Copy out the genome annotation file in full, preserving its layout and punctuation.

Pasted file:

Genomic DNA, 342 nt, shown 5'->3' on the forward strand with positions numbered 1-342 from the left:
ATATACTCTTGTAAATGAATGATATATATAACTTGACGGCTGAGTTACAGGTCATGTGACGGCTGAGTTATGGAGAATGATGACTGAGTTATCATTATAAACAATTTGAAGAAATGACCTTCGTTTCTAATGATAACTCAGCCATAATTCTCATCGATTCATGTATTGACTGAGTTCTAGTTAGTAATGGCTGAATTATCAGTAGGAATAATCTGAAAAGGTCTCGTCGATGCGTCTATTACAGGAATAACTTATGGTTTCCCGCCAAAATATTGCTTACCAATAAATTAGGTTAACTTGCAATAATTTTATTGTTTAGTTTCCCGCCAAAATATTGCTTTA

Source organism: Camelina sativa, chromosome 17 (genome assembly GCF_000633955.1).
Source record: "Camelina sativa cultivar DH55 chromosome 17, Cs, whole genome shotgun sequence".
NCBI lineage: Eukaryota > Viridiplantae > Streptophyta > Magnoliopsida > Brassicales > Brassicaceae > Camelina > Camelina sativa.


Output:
Genomic DNA, 342 nt, shown 5'->3' on the forward strand with positions numbered 1-342 from the left:
ATATACTCTTGTAAATGAATGATATATATAACTTGACGGCTGAGTTACAGGTCATGTGACGGCTGAGTTATGGAGAATGATGACTGAGTTATCATTATAAACAATTTGAAGAAATGACCTTCGTTTCTAATGATAACTCAGCCATAATTCTCATCGATTCATGTATTGACTGAGTTCTAGTTAGTAATGGCTGAATTATCAGTAGGAATAATCTGAAAAGGTCTCGTCGATGCGTCTATTACAGGAATAACTTATGGTTTCCCGCCAAAATATTGCTTACCAATAAATTAGGTTAACTTGCAATAATTTTATTGTTTAGTTTCCCGCCAAAATATTGCTTTA

Source organism: Camelina sativa, chromosome 17 (genome assembly GCF_000633955.1).
Source record: "Camelina sativa cultivar DH55 chromosome 17, Cs, whole genome shotgun sequence".
NCBI lineage: Eukaryota > Viridiplantae > Streptophyta > Magnoliopsida > Brassicales > Brassicaceae > Camelina > Camelina sativa.